Sunday, February 3, 2008

chan is missing and postmodernist critique

I thought Feng's essay on Chan was provocative, to say the least, humorous, and provided important context and insight as to why Asian American identity studies is still very important especially in this period where postmodernism does seem to project the idea that society is changing in a way that "effaces the markers of social marginality" (188).

Feng asks, is Chan Is Missing a postmodernist film or does it belong to Harper's project? Does the film "critique the appropriation of social marginality by the postmodern subject, or does it equate Chines American fragmentation with postmodern fragnmentation" (189)?

I think Chan Is Missing is an important film (even relevant today 26 years after release) in this age of postmodern theory where Lyotard suggests the end of the metanarrative, overlooking "contingent political phenomena" (188) and essentially, the fact that a "process" can even be a metanarrative. By this, I mean that through his "journey," and his quest to find where is Chan Hung or more relevantly who is chan hung and what it means to be Chinese American, Jo shows us how one "becomes" Asian American, and that the process of becoming is an integral part of being Asian American. The film and Feng's article shows us there is no set identity or role of the Asian American, that this process of becoming and "writing your own manual" as to how to be Asian American as Victor Wong said, is the important metanarrative of those living hyphenated-identity lives. It is important to realize that there is still the question of identity, and that there needs to be the process towards discovering it, because "it" is fluid, "it," doesn't really exist--there is no set Asian American identity. Jo's search for Chinese/Asian Americanness is an important critique of postmodernit theory because it does highlight the "contingency of Chinese American subjectivities" (189).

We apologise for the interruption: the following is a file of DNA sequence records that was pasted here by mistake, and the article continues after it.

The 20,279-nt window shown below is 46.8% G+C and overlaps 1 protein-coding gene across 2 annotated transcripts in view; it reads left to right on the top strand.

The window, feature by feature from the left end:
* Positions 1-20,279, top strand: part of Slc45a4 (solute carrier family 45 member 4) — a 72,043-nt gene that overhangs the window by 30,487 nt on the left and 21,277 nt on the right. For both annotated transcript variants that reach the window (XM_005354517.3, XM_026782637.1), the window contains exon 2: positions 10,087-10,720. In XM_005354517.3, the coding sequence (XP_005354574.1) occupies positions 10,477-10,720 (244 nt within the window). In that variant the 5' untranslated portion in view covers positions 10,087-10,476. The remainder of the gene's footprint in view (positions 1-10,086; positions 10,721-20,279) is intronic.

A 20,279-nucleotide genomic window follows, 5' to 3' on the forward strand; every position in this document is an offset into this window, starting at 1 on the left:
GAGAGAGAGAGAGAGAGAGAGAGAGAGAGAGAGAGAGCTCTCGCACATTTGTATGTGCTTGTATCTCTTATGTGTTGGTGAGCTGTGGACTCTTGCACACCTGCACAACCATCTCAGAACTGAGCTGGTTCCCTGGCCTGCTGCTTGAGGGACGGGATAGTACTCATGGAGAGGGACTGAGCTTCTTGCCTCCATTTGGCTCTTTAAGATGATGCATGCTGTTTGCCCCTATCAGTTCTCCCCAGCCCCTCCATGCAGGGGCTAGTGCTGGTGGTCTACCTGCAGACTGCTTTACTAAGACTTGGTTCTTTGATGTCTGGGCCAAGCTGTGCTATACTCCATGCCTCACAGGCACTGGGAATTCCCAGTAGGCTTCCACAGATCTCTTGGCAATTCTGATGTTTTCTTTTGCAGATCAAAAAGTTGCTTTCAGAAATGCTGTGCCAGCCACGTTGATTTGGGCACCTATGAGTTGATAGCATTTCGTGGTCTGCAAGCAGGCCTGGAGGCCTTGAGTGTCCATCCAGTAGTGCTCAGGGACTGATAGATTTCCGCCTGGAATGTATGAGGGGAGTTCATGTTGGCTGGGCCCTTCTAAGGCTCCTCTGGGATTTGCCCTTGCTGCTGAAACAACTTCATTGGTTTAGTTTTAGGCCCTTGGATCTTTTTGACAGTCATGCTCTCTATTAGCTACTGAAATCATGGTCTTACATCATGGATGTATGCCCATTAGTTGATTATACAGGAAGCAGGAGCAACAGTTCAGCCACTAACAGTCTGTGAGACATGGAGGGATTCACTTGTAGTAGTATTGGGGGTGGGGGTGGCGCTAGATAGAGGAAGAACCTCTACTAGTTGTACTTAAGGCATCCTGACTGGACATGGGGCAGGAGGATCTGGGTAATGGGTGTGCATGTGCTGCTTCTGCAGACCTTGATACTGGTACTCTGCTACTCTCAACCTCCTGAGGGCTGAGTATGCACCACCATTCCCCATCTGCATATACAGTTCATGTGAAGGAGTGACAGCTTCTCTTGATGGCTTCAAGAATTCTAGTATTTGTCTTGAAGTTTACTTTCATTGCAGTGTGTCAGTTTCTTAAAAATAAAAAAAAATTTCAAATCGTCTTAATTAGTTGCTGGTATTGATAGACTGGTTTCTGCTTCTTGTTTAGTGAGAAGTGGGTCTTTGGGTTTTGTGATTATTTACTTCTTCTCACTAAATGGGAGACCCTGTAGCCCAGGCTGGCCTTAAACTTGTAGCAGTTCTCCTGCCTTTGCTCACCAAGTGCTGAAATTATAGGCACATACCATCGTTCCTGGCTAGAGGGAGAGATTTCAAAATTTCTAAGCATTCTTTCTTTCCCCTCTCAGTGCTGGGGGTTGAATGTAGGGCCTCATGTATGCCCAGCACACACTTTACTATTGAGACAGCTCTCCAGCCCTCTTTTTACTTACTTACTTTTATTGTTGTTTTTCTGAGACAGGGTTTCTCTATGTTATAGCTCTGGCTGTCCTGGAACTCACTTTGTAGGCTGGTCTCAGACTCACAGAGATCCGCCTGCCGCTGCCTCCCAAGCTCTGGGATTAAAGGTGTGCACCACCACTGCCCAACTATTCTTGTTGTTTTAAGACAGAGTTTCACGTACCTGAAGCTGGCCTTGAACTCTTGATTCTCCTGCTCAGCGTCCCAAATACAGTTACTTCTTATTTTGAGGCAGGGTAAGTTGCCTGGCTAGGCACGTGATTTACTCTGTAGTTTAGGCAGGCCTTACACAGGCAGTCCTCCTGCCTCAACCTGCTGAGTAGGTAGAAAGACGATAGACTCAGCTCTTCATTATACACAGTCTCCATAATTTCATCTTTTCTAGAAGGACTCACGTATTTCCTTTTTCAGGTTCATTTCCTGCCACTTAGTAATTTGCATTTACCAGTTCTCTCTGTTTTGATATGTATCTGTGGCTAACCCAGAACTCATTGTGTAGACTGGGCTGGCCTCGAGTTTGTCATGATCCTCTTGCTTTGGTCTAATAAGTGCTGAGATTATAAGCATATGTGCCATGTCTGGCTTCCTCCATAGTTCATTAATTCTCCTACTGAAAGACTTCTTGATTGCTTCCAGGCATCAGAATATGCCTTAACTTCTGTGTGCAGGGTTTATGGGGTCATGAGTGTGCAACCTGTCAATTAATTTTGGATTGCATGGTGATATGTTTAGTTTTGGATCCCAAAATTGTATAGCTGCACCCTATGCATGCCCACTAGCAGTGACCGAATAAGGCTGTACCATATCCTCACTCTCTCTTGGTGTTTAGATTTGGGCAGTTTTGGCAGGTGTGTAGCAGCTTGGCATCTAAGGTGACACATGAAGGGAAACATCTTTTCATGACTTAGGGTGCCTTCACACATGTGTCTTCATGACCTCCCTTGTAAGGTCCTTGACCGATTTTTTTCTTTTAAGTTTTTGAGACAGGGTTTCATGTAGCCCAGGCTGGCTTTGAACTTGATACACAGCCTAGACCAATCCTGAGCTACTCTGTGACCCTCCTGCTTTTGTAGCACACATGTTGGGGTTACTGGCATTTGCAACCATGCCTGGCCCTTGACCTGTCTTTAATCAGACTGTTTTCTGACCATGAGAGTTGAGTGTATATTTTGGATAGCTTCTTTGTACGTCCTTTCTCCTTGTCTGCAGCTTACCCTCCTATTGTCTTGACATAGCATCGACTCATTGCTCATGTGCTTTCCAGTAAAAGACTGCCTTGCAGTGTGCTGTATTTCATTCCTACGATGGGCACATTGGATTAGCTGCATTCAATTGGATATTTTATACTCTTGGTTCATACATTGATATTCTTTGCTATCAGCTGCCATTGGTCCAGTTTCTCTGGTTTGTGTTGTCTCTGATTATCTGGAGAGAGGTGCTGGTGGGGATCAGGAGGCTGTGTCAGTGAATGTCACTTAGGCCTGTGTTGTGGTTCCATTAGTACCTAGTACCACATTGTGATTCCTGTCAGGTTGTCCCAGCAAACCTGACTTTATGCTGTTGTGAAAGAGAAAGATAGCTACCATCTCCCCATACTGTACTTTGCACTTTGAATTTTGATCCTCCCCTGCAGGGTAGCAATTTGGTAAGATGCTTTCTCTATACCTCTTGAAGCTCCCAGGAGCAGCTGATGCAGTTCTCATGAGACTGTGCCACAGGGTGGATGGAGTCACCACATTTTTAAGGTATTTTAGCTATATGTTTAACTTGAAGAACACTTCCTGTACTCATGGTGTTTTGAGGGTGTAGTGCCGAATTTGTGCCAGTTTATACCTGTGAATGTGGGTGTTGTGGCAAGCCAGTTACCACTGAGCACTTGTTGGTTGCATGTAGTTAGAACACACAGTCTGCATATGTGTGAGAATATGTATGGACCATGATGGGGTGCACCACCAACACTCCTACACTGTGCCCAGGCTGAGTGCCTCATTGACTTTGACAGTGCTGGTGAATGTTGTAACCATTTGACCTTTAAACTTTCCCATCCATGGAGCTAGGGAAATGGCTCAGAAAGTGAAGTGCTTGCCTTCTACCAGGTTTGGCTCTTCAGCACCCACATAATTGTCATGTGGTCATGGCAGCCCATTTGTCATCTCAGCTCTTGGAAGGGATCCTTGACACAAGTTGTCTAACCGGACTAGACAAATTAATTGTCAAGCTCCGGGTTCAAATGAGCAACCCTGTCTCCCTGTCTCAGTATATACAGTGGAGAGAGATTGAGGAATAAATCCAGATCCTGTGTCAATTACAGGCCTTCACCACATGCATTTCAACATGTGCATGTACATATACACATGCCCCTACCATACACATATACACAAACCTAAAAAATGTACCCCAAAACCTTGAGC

I would like to contrast, using Steve vs. Jo, what Feng refers to as "ceding" to postmodernist thought about erasure of identity politics. In the scene where Steve is frustrated with Jo, Steve criticizes Jo for being so "tripped up" about the "identity bullshit." He claims that the question of identity is in the past, going off the postmodernist erasure of markers of social marginality. However, he himself gets frustrated in the middle of his own spiel on "playing the game," because he realizes he is playing a game where he is tossing the ball to the other side. Feng explains Steve's own frustration after telling a story about his friend and invoking his experience in Vietnam: "Steve almost refers to the Vietnamese as his own people, but he stops himself; is it because he realizes that he is Chinese, not Vietnamese? Or is it because Marc Hayashi the actor who plays Steve, realizes that he is Japanese" (202)? Steve, Marc Hayashi, and Feng make important realizations at this moment about the need to continue the path of discovering how to become Asian American. As Feng puts it, "CIM, by showing us why it is impossible to know precisely who we are as Chinese Americans, shows us how we might discover how we can become Asian Americans" (210).


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